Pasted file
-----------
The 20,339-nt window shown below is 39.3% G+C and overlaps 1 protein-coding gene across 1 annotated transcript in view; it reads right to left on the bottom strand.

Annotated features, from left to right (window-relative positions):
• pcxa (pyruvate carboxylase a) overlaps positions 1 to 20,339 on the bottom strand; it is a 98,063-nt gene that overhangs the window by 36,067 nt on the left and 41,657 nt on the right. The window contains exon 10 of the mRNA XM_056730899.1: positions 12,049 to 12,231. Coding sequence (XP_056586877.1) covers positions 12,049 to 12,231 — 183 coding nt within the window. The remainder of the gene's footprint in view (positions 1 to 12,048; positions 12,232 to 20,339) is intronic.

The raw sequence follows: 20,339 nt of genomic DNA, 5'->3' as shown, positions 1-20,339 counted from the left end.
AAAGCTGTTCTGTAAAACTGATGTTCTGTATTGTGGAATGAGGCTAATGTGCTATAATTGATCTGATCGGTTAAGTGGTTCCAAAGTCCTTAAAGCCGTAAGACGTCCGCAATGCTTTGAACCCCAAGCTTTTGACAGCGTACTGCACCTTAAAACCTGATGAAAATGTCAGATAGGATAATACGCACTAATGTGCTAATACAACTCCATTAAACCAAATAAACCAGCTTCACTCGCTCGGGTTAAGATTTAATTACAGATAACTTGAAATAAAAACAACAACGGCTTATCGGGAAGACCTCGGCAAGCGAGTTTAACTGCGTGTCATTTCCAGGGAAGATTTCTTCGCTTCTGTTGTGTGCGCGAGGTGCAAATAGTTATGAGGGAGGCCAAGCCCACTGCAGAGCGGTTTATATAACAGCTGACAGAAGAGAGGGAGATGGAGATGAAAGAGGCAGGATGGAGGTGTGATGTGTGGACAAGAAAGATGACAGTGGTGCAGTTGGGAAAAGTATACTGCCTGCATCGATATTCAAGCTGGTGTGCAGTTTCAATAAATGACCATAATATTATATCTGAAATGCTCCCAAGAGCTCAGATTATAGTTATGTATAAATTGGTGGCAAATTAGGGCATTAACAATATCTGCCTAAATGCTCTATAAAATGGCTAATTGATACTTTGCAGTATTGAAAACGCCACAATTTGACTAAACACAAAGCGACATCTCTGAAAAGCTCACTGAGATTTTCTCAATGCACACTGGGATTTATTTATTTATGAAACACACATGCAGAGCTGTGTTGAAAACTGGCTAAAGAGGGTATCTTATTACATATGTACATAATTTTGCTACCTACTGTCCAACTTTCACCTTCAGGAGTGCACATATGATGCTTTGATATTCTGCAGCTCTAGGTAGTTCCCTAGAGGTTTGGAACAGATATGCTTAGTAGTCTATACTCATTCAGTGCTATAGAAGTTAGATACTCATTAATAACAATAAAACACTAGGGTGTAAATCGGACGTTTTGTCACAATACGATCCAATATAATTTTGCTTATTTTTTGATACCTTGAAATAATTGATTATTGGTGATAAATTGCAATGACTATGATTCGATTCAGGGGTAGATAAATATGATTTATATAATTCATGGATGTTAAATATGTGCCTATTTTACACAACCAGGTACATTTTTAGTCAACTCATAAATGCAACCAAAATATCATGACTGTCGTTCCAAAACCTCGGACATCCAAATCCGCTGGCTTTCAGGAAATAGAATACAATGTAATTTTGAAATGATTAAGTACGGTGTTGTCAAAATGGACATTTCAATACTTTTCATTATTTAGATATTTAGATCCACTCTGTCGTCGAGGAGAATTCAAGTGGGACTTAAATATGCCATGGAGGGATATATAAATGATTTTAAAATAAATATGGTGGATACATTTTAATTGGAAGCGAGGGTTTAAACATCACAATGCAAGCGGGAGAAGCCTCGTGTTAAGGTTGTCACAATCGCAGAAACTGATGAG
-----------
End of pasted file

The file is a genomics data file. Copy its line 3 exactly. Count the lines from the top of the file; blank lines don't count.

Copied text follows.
• pcxa (pyruvate carboxylase a) overlaps positions 1 to 20,339 on the bottom strand; it is a 98,063-nt gene that overhangs the window by 36,067 nt on the left and 41,657 nt on the right. The window contains exon 10 of the mRNA XM_056730899.1: positions 12,049 to 12,231. Coding sequence (XP_056586877.1) covers positions 12,049 to 12,231 — 183 coding nt within the window. The remainder of the gene's footprint in view (positions 1 to 12,048; positions 12,232 to 20,339) is intronic.